Mr. Baxter contends on appeal that the District Court misapplied article 3 of the Convention by failing to give proper consideration to his wrongful retention claim.   The court terminated its analysis after holding that Mr. Baxter consented to Torin's removal from Australia at the time of his departure.   It did not address wrongful retention, even though this was the principal contention of Mr. Baxter's petition.   The crux of Mr. Baxter's appeal is that his consent to Torin's trip to United States was conditional-given under the assumption that the family would reunite at Christmas and then in all likelihood return to Australia.   He contends that his wife's decision to retain Torin permanently in Delaware was unilateral and breached his custody rights.

 As a preliminary matter, the District Court ruled that Torin's habitual residence prior to the contested removal or retention was Australia.   Although not an issue contested on appeal, the finding is supported by the record.   We have defined a child's habitual residence as “the place where he or she has been physically present for an amount of time sufficient for acclimatization and which has a ‘degree of settled purpose’ from the child's perspective.”   Feder, 63 F.3d at 224;  Delvoye, 329 F.3d at 332-333.   The inquiry “must focus on the child and consists of an analysis of the child's circumstances in that place and the parents' present, shared intentions regarding their child's presence there.”  Feder, 63 F.3d at 224;  Delvoye, 329 F.3d at 332-333.   On the facts here, Delaware does not qualify as Torin's habitual residence prior to removal.

The District Court found the Baxters disagreed whether the move to the United States was permanent or merely intended as a “first step [towards] finding a suitable residence for the child outside Australia.”  Baxter, 324 F.Supp.2d at 539.   The finding that the Baxters had decided to leave Australia definitively is unsupported and will be set aside as clearly erroneous.   The finding is belied by the court's own conclusions that Australia remained the country of habitual residence at the time of removal, and that the Baxters were undecided about their next residence.  (The court found:  “It is clear from the evidence that the parties did not intend to resolve this question in any event until after Respondent and the Child had moved to the United States.”)  Id. The only uncontradicted record evidence of settled intent by the parties was to move away from the harsh circumstances of the Tiwi Islands.   At the time of Mrs. Baxter and Torin's departure in September 2003, nothing in the record indicates that a subsequent return to Australia, to a more tolerable location for Torin, had been ruled out.   The record establishes that the parties saw the trip in the first instance as an opportunity to escape from the disagreeable circumstances of Bathurst Island, to visit family, and to buy time to plan their next move.   This falls short of the “settled purpose” required under the Convention for a finding that the country of habitual residence has been abandoned.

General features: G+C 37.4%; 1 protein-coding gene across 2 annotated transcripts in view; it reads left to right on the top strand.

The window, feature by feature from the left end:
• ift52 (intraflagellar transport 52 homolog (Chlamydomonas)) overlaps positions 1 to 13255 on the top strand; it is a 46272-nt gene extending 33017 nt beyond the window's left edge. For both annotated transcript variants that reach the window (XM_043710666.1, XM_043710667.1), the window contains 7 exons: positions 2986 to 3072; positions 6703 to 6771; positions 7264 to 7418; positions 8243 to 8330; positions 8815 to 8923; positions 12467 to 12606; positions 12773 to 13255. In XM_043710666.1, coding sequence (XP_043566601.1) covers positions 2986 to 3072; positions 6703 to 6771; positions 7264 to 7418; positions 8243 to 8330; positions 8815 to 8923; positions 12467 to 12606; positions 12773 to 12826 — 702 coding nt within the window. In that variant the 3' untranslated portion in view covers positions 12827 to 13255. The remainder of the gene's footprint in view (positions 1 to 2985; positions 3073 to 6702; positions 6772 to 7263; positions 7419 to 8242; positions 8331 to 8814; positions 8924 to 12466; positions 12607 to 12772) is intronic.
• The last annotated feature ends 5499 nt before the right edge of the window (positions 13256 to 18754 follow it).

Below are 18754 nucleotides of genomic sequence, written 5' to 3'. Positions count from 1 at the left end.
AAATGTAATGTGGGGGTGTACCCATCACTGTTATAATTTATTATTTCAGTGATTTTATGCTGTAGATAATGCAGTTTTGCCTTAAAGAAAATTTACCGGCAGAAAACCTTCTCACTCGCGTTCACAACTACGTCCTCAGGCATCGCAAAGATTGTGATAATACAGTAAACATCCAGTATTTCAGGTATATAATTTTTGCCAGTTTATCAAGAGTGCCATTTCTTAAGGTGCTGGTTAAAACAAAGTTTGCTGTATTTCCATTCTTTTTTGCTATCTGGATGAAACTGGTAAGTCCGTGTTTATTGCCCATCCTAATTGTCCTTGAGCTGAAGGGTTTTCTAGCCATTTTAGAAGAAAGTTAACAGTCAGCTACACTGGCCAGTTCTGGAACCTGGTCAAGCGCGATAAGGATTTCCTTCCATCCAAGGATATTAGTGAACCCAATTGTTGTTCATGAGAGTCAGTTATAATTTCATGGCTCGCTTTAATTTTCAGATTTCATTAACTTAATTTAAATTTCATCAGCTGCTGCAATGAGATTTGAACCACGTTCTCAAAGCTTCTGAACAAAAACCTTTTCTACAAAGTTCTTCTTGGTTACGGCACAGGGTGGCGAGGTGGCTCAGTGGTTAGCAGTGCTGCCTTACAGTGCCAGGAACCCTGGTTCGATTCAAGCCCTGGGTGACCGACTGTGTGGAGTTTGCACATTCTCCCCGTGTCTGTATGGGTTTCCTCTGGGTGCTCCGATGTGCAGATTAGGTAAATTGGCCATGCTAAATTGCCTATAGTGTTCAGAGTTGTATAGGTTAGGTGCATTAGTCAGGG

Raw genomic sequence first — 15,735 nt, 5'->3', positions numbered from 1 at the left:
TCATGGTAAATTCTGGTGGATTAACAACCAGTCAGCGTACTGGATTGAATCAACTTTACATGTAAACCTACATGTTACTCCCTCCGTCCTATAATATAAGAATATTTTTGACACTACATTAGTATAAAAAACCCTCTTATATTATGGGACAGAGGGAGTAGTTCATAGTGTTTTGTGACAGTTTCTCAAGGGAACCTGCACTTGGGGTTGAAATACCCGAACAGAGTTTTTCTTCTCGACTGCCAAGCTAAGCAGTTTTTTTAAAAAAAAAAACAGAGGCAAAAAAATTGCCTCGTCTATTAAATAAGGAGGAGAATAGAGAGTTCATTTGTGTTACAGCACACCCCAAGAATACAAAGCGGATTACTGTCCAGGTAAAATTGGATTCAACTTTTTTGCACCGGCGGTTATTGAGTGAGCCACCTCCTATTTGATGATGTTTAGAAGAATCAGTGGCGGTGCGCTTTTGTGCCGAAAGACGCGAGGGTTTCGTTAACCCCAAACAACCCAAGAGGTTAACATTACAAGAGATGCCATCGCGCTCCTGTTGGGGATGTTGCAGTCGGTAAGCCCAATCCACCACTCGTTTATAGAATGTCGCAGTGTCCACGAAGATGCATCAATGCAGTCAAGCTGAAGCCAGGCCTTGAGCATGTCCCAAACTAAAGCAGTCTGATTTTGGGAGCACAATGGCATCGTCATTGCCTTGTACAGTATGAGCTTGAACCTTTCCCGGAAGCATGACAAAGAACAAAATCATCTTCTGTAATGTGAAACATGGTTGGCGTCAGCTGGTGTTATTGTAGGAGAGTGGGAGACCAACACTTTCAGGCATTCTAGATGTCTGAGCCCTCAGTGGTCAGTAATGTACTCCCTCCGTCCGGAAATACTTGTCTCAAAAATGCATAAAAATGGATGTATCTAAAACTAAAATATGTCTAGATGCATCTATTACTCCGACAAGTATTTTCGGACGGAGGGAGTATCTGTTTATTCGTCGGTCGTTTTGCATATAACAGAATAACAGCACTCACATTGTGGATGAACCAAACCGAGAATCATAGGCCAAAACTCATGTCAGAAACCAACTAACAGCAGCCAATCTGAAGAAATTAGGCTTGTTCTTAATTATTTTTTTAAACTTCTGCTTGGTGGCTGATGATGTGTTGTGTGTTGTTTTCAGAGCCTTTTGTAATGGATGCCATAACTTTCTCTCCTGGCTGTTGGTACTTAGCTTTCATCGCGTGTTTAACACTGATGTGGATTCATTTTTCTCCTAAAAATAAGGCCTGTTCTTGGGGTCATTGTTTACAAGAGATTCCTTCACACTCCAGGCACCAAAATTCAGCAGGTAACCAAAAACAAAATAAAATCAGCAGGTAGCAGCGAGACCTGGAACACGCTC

After addressing habitual residence, the District Court proceeded directly to examine Mrs. Baxter's affirmative defense of consent without analyzing the remaining elements of Mr. Baxter's article 3 claim.   See Hague Convention, art. 3;  Mozes, 239 F.3d at 1070 (noting that article 3 raises four issues for courts to determine:  when the removal or retention at issue occurred, the country of habitual residence, whether the removal or retention breached petitioner's custody rights, and whether petitioner was actually exercising those custody rights at the time of the removal or retention).   The District Court's analysis focused only on the circumstances of the departure from Australia (removal), not Mrs. Baxter's subsequent decision to remain permanently in Delaware with Torin (retention).   The court's focus was too narrow.   As noted, the crux of Mr. Baxter's claim was wrongful retention, not wrongful removal (the relevant heading in his petition was titled “The Removal and Wrongful Retention of Torin”).